In a country with a weak state such as Ukraine, religious bodies have gained respect through their presence with the people during the 2013-2014 protest movement that led to the current political situation.
Now Ukraine must choose either to attempt to use religion as a support for political legitimacy or embrace a secular path in consideration of the religious diversity in society, writes Catherine Wanner (Pennsylvania State University) in an article introducing a collection of analyses on the current situation and challenges of religious groups in Ukraine, published in the last issue of Religion & Gesellschaft in Ost und West (February).
Regarding Orthodox Churches, attempts to establish an autocephalous Ukrainian Orthodox Church clash with the vision of a “Russian world” promoted by the Moscow Patriarchate and incorporating Ukraine. Nikolay Mitrokhin, a Russian scholar who is currently working at a German research center in Bremen, reports his research findings on those Orthodox affiliated with the Moscow Patriarchate, who currently make the largest religious group in most areas of Ukraine, with the exception of some Western areas.
Mitrokhin identifies three currents within the (already autonomous) Ukrainian Church under the Moscow Patriarchate. First, primarily in Central Ukraine, there are those who would like to be granted (peacefully) full independence (autocephaly) by the Moscow Patriarchate. Second, most parishes in Northern and Eastern Ukraine as well as in the most Western areas (Transcarpathia) are satisfied with the current autonomous status, which allows them to enjoy full freedom in internal affairs. Third, mostly in Eastern and Southern areas, primarily in large cities, but also at other places across the country, there are those who do not want more autonomy and actually feel that there is no such thing as an Ukrainian Orthodox Church, rather only a Russian Orthodox one.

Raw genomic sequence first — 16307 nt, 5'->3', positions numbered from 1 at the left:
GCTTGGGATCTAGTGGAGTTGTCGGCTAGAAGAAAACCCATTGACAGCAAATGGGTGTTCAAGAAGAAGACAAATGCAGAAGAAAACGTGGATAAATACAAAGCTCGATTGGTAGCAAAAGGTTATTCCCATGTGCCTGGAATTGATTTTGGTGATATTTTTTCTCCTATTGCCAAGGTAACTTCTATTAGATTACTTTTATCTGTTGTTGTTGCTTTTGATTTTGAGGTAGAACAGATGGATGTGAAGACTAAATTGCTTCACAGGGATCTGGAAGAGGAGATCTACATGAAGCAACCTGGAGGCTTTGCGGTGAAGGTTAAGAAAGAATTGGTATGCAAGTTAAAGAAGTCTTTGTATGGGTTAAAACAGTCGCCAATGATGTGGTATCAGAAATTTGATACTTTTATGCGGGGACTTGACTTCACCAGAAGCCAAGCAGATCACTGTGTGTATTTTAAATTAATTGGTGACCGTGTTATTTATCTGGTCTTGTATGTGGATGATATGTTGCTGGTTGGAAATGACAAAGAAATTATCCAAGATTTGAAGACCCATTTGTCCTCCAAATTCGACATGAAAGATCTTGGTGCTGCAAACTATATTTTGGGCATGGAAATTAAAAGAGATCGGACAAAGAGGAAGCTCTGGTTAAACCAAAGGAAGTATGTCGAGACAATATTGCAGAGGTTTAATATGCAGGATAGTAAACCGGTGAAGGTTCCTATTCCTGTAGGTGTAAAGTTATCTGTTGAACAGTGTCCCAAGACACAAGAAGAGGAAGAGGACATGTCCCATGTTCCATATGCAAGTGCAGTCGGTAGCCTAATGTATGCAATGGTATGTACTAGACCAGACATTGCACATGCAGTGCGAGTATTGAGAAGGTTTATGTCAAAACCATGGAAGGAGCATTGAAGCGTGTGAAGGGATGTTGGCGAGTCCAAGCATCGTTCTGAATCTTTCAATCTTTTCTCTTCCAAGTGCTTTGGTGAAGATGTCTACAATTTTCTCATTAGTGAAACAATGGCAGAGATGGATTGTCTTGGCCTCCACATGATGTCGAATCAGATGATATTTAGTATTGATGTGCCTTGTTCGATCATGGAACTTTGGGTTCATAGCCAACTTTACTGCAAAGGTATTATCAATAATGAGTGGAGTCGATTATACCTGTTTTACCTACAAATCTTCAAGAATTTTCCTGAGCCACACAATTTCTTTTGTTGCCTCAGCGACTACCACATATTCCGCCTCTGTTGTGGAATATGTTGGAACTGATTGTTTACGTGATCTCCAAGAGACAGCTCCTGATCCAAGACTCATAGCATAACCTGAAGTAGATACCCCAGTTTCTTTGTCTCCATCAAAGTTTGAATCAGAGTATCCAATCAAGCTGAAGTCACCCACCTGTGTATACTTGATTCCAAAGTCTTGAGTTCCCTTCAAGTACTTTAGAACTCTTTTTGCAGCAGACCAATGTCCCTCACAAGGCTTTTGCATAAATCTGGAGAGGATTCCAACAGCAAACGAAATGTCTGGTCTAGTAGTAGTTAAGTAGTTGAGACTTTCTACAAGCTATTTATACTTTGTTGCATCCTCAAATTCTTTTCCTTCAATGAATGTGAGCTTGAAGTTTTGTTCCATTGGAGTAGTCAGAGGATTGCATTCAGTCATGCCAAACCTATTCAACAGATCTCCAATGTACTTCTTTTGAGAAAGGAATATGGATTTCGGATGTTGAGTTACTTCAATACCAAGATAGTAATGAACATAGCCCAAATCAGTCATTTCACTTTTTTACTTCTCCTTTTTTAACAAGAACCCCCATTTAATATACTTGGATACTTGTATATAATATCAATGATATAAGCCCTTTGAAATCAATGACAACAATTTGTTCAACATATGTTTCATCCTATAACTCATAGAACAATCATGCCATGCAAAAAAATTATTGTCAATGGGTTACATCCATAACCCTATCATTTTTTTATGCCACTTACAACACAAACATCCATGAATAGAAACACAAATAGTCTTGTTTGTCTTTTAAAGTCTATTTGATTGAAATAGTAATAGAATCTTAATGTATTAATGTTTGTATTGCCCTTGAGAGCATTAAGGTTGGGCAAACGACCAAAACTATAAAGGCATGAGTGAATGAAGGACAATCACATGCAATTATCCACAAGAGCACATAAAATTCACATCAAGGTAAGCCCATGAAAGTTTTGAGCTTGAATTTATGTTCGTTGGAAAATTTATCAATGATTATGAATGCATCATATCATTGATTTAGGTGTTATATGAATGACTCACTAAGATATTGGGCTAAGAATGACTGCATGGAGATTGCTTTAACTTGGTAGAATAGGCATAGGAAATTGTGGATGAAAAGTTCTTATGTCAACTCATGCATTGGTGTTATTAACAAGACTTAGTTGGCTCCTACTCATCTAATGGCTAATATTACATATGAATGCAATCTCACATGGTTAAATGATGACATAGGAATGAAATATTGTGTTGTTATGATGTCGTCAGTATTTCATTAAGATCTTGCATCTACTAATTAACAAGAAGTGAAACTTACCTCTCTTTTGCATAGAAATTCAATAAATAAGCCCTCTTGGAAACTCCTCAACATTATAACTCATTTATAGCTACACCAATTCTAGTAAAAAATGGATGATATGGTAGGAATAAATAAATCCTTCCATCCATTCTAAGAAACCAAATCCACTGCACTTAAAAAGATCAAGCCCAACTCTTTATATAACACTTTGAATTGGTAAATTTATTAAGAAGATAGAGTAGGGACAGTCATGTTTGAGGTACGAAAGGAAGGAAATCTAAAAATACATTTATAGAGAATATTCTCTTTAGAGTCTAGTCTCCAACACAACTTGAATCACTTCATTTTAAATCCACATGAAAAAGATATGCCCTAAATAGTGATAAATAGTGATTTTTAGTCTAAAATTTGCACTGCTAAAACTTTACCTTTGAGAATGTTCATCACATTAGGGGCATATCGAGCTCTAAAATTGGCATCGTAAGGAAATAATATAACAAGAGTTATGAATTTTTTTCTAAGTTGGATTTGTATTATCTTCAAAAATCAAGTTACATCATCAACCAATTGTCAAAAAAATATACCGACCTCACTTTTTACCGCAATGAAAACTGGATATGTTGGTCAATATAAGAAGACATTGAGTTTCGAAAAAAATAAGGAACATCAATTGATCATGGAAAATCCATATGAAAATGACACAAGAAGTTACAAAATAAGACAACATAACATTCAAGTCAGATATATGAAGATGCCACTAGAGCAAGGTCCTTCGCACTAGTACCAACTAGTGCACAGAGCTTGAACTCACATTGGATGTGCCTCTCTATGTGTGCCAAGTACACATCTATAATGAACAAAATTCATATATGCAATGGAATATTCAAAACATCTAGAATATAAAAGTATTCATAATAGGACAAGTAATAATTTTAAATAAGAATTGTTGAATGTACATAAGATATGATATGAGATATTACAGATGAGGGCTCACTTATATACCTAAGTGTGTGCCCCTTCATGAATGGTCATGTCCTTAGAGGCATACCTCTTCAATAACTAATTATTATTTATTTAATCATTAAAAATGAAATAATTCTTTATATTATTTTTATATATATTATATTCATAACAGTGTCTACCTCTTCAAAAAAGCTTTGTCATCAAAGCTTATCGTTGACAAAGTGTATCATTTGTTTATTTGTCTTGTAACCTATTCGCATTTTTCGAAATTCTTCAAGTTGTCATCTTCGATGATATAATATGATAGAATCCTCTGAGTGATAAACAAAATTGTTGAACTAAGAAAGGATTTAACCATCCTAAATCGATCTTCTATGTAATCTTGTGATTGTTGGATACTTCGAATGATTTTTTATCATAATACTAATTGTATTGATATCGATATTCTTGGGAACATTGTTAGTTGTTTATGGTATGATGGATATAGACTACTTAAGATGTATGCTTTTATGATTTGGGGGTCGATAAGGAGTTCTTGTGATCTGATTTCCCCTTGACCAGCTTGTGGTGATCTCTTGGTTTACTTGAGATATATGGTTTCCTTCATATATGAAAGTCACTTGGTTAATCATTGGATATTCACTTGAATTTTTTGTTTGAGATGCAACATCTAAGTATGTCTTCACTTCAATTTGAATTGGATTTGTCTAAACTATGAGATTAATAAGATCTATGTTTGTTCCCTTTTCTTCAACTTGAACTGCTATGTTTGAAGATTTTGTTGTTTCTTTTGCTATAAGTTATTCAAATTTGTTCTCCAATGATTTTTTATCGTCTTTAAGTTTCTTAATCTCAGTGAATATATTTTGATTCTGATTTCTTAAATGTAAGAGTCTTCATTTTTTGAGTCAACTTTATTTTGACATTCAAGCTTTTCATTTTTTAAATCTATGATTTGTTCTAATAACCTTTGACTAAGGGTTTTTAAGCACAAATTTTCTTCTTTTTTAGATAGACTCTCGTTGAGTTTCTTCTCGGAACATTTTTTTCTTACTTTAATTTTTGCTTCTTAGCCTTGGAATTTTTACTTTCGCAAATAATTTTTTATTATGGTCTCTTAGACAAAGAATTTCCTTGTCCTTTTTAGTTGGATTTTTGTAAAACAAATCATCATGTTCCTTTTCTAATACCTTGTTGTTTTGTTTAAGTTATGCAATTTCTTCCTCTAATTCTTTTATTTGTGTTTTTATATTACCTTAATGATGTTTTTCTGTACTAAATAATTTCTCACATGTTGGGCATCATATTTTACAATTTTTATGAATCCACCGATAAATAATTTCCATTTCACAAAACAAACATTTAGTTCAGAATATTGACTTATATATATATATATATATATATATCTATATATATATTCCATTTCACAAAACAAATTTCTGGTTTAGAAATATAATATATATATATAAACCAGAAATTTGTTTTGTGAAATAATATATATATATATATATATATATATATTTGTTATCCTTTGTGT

In such a situation, the church has to act in a very careful way, in order to avoid losing part of its faithful. Since the beginning of the political turmoil, only few parishes have defected to the competing Kyiv Patriarchate, but there are those within parishes of the Moscow Patriarchate who would like to have the ability to have liturgical celebrations in Ukrainian too, Mitrokhin reports.
Regarding the Protestant diversity in Ukraine, Mykhailo Cherenkov (Ukrainian Seminar for Protestant Theology) estimates that, from “Protestants in Ukraine,” they have fully become “Ukrainian Protestants” during the protests at Independence Square in Kyiv, associating with other Ukrainian Christians in a crisis situation. But this has considerably strained relations with Russian Protestants, on the basis of different political views. Meanwhile, the Ukrainian Greek Catholic Church (also known as the Eastern Rite Catholic Church) in Ukraine is seeking to become a “major European player,” as it aids government forces in the east fighting separatists. The Christian Century (Feb. 4) reports that the church, which is the largest of the 22 eastern Catholic churches in communion with Rome with about 7 million members, has been supplying Ukrainian troops with military equipment, in hopes that such support will win followers.
The church donates not only medical equipment to the forces but also significant amounts of body armor, ammunition, helmets, sleeping bags, and stretchers, according to church records. Researcher Geraldine Fagan says that the UGCC wants to “assert itself beyond its far western heartland on the back of the growth in Ukrainian self-identity in more central regions of Ukraine. The Kiev Patriarchate has also reported donating military gear, as has the Moscow Patriarchate has been linked to supplying the rebels.
(The Christian Century, http://www.christiancentury.org/article/2014-12/ukraines-greek-catholic-church-equips-military)